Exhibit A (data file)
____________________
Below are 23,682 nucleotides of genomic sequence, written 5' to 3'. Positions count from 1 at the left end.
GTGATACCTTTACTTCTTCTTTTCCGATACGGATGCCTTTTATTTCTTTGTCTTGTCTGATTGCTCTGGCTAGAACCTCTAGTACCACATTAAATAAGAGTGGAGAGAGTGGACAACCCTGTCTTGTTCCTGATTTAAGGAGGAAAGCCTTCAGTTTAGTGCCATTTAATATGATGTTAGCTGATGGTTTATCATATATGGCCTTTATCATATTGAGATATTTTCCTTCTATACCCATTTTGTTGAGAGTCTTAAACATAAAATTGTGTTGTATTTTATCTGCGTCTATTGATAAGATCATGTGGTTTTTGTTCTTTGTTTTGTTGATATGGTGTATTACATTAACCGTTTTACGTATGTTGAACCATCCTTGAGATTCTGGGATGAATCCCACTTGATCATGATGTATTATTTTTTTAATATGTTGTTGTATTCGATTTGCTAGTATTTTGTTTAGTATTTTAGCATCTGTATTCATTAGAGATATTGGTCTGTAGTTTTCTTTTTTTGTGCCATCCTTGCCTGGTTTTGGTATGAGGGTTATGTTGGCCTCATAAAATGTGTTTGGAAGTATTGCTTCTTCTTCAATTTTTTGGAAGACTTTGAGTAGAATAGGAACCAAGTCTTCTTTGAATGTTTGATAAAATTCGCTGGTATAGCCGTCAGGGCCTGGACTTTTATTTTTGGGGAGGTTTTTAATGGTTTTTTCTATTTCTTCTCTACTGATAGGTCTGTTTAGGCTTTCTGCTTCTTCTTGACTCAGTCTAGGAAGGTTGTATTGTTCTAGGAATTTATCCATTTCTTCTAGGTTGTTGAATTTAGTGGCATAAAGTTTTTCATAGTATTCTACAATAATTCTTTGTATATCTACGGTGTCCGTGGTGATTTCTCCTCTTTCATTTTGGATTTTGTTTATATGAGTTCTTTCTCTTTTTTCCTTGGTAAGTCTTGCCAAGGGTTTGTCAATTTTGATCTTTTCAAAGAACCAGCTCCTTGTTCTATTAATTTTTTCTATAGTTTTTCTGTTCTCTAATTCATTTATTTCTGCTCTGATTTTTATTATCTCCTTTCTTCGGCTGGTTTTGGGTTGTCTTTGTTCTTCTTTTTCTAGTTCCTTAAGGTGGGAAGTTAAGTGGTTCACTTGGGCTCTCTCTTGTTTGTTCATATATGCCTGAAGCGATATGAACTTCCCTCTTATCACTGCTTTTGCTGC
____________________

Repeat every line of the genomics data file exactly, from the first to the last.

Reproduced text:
Below are 23,682 nucleotides of genomic sequence, written 5' to 3'. Positions count from 1 at the left end.
GTGATACCTTTACTTCTTCTTTTCCGATACGGATGCCTTTTATTTCTTTGTCTTGTCTGATTGCTCTGGCTAGAACCTCTAGTACCACATTAAATAAGAGTGGAGAGAGTGGACAACCCTGTCTTGTTCCTGATTTAAGGAGGAAAGCCTTCAGTTTAGTGCCATTTAATATGATGTTAGCTGATGGTTTATCATATATGGCCTTTATCATATTGAGATATTTTCCTTCTATACCCATTTTGTTGAGAGTCTTAAACATAAAATTGTGTTGTATTTTATCTGCGTCTATTGATAAGATCATGTGGTTTTTGTTCTTTGTTTTGTTGATATGGTGTATTACATTAACCGTTTTACGTATGTTGAACCATCCTTGAGATTCTGGGATGAATCCCACTTGATCATGATGTATTATTTTTTTAATATGTTGTTGTATTCGATTTGCTAGTATTTTGTTTAGTATTTTAGCATCTGTATTCATTAGAGATATTGGTCTGTAGTTTTCTTTTTTTGTGCCATCCTTGCCTGGTTTTGGTATGAGGGTTATGTTGGCCTCATAAAATGTGTTTGGAAGTATTGCTTCTTCTTCAATTTTTTGGAAGACTTTGAGTAGAATAGGAACCAAGTCTTCTTTGAATGTTTGATAAAATTCGCTGGTATAGCCGTCAGGGCCTGGACTTTTATTTTTGGGGAGGTTTTTAATGGTTTTTTCTATTTCTTCTCTACTGATAGGTCTGTTTAGGCTTTCTGCTTCTTCTTGACTCAGTCTAGGAAGGTTGTATTGTTCTAGGAATTTATCCATTTCTTCTAGGTTGTTGAATTTAGTGGCATAAAGTTTTTCATAGTATTCTACAATAATTCTTTGTATATCTACGGTGTCCGTGGTGATTTCTCCTCTTTCATTTTGGATTTTGTTTATATGAGTTCTTTCTCTTTTTTCCTTGGTAAGTCTTGCCAAGGGTTTGTCAATTTTGATCTTTTCAAAGAACCAGCTCCTTGTTCTATTAATTTTTTCTATAGTTTTTCTGTTCTCTAATTCATTTATTTCTGCTCTGATTTTTATTATCTCCTTTCTTCGGCTGGTTTTGGGTTGTCTTTGTTCTTCTTTTTCTAGTTCCTTAAGGTGGGAAGTTAAGTGGTTCACTTGGGCTCTCTCTTGTTTGTTCATATATGCCTGAAGCGATATGAACTTCCCTCTTATCACTGCTTTTGCTGC